Here are the steps for making the image:

Text and Curves

Pic with text Blender supports two types of curves: Bezier curves and NURBS curves. For now, we will stick with Bezier curves. Blender fills in the interiors of closed curves. It is also possible, as we will see, to give the curve object a thickness in the third dimension. Blender also has text objects. A text object is similar to a curve. In fact, you can convert a text object into a curve and then edit it the same way you would any curve. (However, you can't convert it back to a text object.) In this exercise, you will do some work with text and curves.

Start with a new scene. Add a Bezier curve. You will get a short curve with a control point on each end. Each control point has two attached handles. You can select and drag the control point to move the point itself`. You can also select and drag a handle to change the shape of the curve. (You only see the control points and handles when the curve is in edit mode.)

To extend the curve, select one of the control points at the end of the curve. You can then Control-click with the left mouse button to add new points. Add a few points to the curve, then hit the "c" key to close the curve by connecting the endpoints. Now, try moving the control points and adjusting the handles. Control points come in several styles. Select a control point and hit the "h" key. You will now be able to drag each handle separately. Hit "h" again to return to the default mode, in which the two handles are forced to make a straight line. If you select a control point and hit the "v" key, it will turn into a corner vertex, where the handles always point along a line to the next control point. If you select two or more control points in a row, and go to the edit buttons, you will find a "Subdivide" button that will add new control points between the selected points.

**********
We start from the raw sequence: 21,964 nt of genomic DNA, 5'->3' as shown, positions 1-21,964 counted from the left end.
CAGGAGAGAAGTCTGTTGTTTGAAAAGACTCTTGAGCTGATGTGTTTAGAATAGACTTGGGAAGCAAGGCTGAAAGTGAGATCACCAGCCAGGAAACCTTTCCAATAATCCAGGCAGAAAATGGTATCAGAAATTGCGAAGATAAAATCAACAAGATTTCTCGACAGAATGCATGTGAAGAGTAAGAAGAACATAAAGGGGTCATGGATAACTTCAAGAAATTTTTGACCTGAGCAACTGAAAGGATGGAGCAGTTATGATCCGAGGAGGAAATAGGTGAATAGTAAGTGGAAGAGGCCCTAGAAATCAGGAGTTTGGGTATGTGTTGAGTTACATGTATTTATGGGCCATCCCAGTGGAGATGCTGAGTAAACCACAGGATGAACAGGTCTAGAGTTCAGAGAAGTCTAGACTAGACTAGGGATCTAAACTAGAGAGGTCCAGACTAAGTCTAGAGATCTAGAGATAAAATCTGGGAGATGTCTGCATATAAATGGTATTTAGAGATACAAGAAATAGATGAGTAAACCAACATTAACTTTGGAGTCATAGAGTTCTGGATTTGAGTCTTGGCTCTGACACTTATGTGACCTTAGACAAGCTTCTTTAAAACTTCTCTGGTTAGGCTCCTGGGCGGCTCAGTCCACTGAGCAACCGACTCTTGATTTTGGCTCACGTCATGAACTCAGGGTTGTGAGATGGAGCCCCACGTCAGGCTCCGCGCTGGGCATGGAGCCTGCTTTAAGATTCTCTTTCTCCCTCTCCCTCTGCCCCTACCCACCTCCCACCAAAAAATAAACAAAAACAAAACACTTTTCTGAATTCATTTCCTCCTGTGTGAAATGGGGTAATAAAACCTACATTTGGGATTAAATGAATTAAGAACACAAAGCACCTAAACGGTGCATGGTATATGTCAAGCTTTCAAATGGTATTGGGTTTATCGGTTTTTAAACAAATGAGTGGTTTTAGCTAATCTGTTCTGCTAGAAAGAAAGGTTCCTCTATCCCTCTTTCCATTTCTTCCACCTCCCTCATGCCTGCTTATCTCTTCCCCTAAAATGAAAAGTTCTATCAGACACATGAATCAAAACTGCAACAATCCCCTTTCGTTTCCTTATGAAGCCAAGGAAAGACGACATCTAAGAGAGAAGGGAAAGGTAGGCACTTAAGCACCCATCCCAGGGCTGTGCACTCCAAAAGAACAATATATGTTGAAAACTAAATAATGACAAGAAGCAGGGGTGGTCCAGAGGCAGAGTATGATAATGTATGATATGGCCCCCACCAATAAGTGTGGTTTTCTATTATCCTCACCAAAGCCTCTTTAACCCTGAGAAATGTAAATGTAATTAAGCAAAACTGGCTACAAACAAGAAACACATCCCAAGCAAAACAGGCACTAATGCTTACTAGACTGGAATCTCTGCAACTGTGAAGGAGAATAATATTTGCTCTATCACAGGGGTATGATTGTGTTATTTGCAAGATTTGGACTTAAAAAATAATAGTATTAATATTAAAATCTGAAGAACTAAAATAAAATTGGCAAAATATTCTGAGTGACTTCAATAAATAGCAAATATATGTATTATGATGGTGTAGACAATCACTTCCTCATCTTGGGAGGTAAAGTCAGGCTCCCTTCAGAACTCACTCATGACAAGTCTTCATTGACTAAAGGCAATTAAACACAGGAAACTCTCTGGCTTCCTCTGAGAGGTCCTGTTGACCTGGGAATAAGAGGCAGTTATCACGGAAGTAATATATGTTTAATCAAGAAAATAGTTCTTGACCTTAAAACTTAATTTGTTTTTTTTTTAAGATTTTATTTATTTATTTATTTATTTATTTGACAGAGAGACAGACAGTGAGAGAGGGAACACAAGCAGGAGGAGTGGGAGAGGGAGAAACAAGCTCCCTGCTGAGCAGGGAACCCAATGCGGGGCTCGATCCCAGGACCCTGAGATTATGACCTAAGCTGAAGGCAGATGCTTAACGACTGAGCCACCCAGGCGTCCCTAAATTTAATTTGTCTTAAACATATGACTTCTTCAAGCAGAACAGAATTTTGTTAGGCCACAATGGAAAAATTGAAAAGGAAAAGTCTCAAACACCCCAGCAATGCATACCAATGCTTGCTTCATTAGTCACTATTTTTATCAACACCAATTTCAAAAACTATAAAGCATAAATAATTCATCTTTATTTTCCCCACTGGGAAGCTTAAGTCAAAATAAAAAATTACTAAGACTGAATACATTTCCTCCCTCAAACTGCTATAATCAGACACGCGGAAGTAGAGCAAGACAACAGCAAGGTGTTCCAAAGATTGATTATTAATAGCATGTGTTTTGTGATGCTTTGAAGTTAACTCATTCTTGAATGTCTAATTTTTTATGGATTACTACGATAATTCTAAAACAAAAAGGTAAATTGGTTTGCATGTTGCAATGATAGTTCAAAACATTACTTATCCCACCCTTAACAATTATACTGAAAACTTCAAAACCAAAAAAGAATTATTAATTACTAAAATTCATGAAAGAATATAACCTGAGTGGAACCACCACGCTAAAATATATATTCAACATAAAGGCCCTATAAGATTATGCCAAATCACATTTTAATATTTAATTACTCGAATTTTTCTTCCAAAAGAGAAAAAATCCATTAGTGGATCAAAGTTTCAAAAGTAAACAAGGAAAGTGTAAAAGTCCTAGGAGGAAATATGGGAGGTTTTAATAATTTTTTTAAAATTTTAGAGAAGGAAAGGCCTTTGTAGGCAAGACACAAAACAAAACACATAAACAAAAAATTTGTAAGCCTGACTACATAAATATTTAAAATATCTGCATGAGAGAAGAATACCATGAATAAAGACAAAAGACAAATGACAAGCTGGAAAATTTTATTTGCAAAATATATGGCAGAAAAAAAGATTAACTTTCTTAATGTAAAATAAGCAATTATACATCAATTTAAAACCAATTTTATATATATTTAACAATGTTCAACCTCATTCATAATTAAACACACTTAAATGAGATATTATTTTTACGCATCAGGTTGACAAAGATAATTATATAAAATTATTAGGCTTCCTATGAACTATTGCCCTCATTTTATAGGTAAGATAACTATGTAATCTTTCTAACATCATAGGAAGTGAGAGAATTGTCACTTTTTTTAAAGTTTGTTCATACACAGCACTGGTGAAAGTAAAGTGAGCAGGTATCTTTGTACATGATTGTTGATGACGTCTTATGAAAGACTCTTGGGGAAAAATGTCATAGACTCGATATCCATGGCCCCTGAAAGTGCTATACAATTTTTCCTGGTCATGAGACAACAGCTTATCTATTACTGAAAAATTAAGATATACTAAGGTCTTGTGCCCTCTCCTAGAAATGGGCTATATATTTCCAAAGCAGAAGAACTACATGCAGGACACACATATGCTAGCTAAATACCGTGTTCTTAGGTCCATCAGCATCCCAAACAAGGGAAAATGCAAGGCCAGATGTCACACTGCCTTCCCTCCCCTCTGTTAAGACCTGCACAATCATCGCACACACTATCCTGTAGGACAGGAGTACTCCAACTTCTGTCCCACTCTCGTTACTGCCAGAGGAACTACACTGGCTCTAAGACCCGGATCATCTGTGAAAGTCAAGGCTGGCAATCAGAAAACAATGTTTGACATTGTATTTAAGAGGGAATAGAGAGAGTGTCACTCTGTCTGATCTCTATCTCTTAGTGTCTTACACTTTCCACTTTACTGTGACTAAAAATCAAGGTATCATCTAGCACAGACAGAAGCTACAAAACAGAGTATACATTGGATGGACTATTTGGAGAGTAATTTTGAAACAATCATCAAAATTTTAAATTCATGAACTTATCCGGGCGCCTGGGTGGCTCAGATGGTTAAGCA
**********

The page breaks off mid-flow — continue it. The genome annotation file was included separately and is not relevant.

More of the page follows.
If you have a closed curve and hit the "z" key for a shaded view, you will see that the curve is filled in. You also have to leave edit mode to see the shading. Now, while you are in edit mode, add a Bezier circle to the scene. When you add a curve while you are in edit mode for another curve, it is not added as a separate curve. Instead, it becomes part of a single, multipart curve. Position the circle so that it lies entirely within (or outside of) your original curve. Scale it if necessary. Now, when you leave edit mode and hit the z key, you will see that blender only fills in the area between the curves. So, using multipart curves, it's possible to create fancy shapes with holes in them.

This gets really cool when you add a third dimension to your curve. Leave edit mode. Make sure that the curve is selected. Go to the Edit buttons. Look for the buttons, near the left end, named "Ext1", "Ext2", and "BevResolv". Ext1 controls the extent in the third dimension. Set it to about 0.2 and rotate the view to make sure you see the effect. Ext2 adds a rounded edge along the border of the curve. Try it. Setting BevResolv to a value greater than 0 will smoothen the edge produced by Ext2. It has no effect unless Ext2 is non-zero. You can see the effect in the 3D window wireframe view. Some Curves The picture at the right shows two curves that have been made three dimensional and have been assigned some materials.

Next try adding a text object to your scene. When a text object is in edit mode. you can only edit the text by typing characters or by using the backspace and arrow keys. You can also make multiline text by pressing return. When you've edited the text, leave edit mode. Go to the edit buttons. You will find the same Ext1, Ext2, and BevResolv options that you had for curves, so you can make 3D text with rounded edges. Right in the middle of the Edit buttons, you will find a button that you can click to use a different font. Blender can use any Type-1 postscript font. I have put a directory of such fonts in the cpsc324 folder on the "N" drive. (These came with one of my blender books.) You can try using different fonts for your text. Just above the Load Fonts button is a pop-up menu that you can use to select from fonts that have already been loaded.